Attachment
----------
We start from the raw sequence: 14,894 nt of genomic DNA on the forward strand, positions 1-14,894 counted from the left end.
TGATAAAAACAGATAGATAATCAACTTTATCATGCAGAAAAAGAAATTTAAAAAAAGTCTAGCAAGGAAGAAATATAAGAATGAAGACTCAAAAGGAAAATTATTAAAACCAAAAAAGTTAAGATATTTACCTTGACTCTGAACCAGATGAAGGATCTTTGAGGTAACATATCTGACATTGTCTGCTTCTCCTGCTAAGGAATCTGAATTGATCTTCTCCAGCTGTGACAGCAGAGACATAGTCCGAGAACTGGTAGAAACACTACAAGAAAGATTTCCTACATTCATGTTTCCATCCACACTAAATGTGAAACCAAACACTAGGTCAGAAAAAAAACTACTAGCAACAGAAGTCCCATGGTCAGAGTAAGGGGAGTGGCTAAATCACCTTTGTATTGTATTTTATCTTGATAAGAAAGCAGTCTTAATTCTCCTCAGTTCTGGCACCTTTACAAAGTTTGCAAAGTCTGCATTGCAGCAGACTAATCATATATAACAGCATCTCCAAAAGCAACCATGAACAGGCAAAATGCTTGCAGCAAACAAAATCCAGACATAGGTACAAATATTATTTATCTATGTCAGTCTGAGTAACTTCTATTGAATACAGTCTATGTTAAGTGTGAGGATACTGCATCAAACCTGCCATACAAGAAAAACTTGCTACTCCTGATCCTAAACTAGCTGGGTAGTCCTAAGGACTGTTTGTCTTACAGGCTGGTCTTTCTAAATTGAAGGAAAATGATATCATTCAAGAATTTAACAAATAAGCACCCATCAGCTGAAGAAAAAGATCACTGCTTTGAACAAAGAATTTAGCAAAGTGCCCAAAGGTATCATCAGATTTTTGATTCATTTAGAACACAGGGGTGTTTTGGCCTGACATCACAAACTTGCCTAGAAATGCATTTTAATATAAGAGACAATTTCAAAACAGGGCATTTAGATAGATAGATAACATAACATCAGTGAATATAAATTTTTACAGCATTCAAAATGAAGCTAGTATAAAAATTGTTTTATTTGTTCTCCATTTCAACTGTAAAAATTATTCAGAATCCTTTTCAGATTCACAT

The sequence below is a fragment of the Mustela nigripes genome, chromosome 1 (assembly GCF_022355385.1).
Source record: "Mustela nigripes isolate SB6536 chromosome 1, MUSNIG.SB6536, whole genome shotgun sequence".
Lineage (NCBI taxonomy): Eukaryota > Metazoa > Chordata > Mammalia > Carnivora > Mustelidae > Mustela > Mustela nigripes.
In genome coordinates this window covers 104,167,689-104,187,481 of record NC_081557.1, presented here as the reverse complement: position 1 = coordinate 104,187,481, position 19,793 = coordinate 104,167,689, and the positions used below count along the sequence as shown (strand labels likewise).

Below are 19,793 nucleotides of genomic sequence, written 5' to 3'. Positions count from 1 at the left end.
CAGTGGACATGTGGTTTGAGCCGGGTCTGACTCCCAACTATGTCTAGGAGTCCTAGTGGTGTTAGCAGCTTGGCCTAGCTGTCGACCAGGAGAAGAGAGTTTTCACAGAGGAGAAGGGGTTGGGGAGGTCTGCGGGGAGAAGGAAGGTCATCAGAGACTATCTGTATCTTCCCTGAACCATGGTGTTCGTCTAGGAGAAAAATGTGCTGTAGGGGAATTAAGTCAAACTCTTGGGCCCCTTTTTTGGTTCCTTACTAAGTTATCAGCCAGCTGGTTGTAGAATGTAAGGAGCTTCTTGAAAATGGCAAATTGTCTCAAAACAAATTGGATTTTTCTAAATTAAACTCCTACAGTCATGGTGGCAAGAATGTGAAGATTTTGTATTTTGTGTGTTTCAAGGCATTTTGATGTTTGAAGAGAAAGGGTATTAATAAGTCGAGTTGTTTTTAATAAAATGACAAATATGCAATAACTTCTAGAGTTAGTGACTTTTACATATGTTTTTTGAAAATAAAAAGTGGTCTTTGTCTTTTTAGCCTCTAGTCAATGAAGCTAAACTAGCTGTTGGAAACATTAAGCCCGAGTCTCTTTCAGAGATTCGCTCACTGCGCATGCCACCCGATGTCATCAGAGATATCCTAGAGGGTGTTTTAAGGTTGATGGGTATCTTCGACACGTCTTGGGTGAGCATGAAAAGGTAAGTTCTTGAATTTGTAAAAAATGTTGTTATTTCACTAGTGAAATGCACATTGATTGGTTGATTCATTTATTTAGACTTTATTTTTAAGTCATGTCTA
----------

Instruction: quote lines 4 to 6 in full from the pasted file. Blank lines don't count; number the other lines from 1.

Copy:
Source record: "Mustela nigripes isolate SB6536 chromosome 1, MUSNIG.SB6536, whole genome shotgun sequence".
Lineage (NCBI taxonomy): Eukaryota > Metazoa > Chordata > Mammalia > Carnivora > Mustelidae > Mustela > Mustela nigripes.
In genome coordinates this window covers 104,167,689-104,187,481 of record NC_081557.1, presented here as the reverse complement: position 1 = coordinate 104,187,481, position 19,793 = coordinate 104,167,689, and the positions used below count along the sequence as shown (strand labels likewise).